Jones supports Cradle Cincinnati’s work and serves on its community advisory board.
However, she said she encountered racism and bias when she worked for a local hospital as a community health worker, a job designed to help reduce infant deaths.
“The idea of it is very beautiful, you know. Somebody from the community goes out to a pregnant woman’s home, and you educate them, and you connect them to resources,” Jones said. “Great.”
But Jones felt like she had all the responsibility for the health of moms and their babies, with none of the power to make change.
“Community health workers are predominantly Black women, and we’re serving Black women. But it’s like a Catch-22,” she said. “I’m at the bottom when it comes to that institution working in that health care field, so everything that is not fulfilled when we sit down and talk about this individual and the goals that need to happen, it falls on me.”
For example, Jones said when she passed along a mom’s complaint about her treatment at a clinic, she was told that she was being too critical.
Jones quit the job and now works in banking.
“I will never go back,” she said. “That was so stressful.”
Poverty problems persist
Cincinnati and Hamilton County have shown progress in poverty and child poverty rates since 2015, but the results are less encouraging when compared with where the community stood 20 years ago.
The 2000 census found that 22% of Cincinnati’s total population lived below the federal poverty line in 1999. The city’s poverty rate was worse for children, with 33% of all children in Cincinnati living in poverty.
Back then, Hamilton County had an overall poverty rate of 12%, according to census data, with 17% of all Hamilton County children living below the federal poverty line.
By 2019, the number of people living in Cincinnati and Hamilton County shrank, but the total number of people living in poverty grew, according to the U.S. Census Bureau’s American Community Survey estimates released in December.
The overall poverty rate for Cincinnati was 26.3% in 2019, according to those estimates, with roughly 6,000 more people living in poverty in the city that year than there were in 1999.
And in 2019, an estimated 39% of all Cincinnati children, or more than 25,000 kids, lived in poverty, according to the estimates. That’s about the same number of children who lived below the federal poverty line in 1999.
In Hamilton County, 15.8% of all residents lived below the federal poverty level in 2019. An estimated 23.4% of all children in the county, or more than 43,000 children, lived in poverty that year.
That’s more than the nearly 36,000 Hamilton County kids who lived in poverty in 1999.
Of course, the years between 1999 and 2019 included the Great Recession and an economic recovery that was uneven across the United States.
And while Cincinnati and Hamilton County have shown progress since the Child Poverty Collaborative formed in 2015 to work on reducing poverty in the region, it isn’t nearly enough, said Sister Sally Duffy, the collaborative’s chair.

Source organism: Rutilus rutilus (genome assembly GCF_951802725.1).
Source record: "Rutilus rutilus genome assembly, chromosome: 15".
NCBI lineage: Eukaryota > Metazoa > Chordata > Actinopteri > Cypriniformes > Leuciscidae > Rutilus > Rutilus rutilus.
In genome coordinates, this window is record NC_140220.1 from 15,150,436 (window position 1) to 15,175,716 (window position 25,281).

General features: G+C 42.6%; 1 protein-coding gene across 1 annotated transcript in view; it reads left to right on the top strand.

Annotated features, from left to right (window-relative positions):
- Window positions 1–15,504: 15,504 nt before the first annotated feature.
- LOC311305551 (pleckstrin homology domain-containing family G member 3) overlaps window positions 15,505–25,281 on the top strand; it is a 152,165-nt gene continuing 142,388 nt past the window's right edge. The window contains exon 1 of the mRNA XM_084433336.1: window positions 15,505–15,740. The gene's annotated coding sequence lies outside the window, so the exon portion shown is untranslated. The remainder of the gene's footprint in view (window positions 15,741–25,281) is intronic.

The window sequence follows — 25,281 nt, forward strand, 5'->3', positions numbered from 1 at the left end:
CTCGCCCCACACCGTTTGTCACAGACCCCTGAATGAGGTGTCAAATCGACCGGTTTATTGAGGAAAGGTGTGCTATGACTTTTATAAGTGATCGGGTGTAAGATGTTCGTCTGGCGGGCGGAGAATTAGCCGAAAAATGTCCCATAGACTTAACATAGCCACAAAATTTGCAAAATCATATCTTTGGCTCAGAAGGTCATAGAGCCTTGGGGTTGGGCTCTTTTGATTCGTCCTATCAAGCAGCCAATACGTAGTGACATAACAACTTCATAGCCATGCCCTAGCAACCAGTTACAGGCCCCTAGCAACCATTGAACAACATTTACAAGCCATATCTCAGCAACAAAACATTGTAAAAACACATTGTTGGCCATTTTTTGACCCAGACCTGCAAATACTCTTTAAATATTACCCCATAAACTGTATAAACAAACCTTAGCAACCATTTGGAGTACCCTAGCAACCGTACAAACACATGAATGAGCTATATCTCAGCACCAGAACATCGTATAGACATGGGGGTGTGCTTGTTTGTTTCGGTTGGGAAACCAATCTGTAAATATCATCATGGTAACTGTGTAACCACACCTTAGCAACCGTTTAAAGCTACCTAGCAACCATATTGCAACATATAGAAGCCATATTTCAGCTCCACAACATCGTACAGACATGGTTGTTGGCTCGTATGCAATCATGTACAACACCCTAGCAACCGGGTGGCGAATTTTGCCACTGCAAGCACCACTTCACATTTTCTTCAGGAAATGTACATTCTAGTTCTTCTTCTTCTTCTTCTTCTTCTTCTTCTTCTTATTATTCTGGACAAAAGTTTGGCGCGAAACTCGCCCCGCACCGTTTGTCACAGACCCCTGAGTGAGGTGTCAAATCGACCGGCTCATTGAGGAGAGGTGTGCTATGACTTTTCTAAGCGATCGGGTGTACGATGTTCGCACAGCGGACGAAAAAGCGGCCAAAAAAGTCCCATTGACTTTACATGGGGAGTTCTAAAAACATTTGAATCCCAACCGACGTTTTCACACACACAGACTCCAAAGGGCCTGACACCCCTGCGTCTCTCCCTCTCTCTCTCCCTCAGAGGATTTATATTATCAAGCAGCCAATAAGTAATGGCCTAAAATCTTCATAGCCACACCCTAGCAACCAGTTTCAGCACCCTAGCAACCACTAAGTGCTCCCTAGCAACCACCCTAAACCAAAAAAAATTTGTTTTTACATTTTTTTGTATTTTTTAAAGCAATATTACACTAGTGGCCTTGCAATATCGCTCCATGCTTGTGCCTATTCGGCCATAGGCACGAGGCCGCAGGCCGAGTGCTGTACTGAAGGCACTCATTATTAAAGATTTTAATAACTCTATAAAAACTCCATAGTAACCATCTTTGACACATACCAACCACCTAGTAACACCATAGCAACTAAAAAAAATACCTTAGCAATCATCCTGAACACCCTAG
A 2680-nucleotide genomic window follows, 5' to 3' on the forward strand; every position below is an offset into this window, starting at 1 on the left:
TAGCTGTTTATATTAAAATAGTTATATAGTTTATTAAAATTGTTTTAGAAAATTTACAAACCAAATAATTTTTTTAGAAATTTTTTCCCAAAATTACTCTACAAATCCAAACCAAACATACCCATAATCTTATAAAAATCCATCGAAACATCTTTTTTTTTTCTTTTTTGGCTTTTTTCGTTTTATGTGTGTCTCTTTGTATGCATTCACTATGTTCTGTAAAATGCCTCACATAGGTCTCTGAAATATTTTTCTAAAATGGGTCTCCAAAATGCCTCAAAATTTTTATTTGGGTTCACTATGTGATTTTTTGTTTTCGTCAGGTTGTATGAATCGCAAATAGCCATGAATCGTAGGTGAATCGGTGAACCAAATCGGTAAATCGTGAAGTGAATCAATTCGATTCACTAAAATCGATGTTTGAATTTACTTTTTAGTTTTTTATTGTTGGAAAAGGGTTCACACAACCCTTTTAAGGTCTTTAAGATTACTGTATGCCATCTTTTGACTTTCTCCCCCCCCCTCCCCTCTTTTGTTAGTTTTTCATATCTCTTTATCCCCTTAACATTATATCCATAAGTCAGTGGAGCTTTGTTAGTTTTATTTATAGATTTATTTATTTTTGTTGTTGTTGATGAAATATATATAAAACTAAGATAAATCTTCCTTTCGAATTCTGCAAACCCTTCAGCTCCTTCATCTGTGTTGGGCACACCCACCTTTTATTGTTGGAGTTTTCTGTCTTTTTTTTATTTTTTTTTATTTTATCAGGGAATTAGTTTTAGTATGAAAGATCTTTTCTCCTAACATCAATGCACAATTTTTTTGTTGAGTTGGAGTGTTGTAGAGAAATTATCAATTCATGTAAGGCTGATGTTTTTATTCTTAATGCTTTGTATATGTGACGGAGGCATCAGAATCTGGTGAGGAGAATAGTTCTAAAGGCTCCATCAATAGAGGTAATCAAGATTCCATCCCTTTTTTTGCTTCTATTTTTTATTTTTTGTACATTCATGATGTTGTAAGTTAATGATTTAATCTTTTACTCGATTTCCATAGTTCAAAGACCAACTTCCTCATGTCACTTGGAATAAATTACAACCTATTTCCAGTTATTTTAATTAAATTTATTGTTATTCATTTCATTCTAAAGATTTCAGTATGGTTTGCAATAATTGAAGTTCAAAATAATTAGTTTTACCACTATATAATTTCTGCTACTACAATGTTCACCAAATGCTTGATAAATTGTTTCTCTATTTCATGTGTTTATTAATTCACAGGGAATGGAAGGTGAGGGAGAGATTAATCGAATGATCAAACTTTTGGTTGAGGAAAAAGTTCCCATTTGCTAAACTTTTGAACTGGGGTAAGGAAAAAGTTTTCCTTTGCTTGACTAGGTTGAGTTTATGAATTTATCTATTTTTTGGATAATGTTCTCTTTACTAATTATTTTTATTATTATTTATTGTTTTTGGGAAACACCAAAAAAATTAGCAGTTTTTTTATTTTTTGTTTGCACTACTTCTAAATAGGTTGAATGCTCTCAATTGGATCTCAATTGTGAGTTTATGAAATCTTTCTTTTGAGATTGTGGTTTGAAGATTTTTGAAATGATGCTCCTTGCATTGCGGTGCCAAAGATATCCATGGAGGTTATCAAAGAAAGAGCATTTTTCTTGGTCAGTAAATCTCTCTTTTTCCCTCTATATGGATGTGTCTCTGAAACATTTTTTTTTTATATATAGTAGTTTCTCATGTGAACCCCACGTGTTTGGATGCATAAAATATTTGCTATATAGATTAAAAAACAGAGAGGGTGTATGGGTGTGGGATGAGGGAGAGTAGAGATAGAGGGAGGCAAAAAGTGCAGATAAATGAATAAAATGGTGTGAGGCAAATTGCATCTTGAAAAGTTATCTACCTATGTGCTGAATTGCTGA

“People have jobs. We know that they have to have better jobs, and they have to have a quality workplace and a place where they are justly paid,” Duffy said. “A living wage for them to support – with pride – their family and that also provides benefits and says that we value you and you have God-given dignity and worth and shared membership in our society.”
The Child Poverty Collaborative’s Project Lift program gives families resources they need to lift themselves out of poverty. United Way of Greater Cincinnati oversees the program, and churches and nonprofit organizations in the region work with families who approach them for help.
Jones learned about Project Lift a while back and discovered she just barely qualified for help based on her income. She praised the program’s volunteers at Talbert House and the Cincinnati-Hamilton County Community Action Agency. They helped her get funding to pay for a semester of courses at Xavier University, where Jones has been a student since 2014, and have continued to offer advice.
Most importantly, she said, they listen and believe that she knows what’s best for her and her family.
“Often we have so many people dictating to the working poor what they should do and not asking them what do you want to do, and where do you see yourself,” she said. “It makes you feel valued and heard that you’re allowing me to think for myself and you trust me that much because you should. I’m a person, just like you.”
Black community members must have meaningful roles in the work that is designed to uplift Black communities, said Bishop Ennis Tait, a Child Poverty Collaborative co-chair. Project Lift's approach, with the involvement of Black churches, helps provide that, he said.
"We can no longer have this white knight approach, where people come in again to save the neighborhood," he said. "It's typically white individuals who lead these organization and so there's a lack of sensitivity. There's a lack of cultural sensitivity and sometimes a lack of empathy about what families have to go through."
Housing affordability getting worse
Like poverty, affordable housing is a bigger problem in Cincinnati and Hamilton County than it was 20 years ago.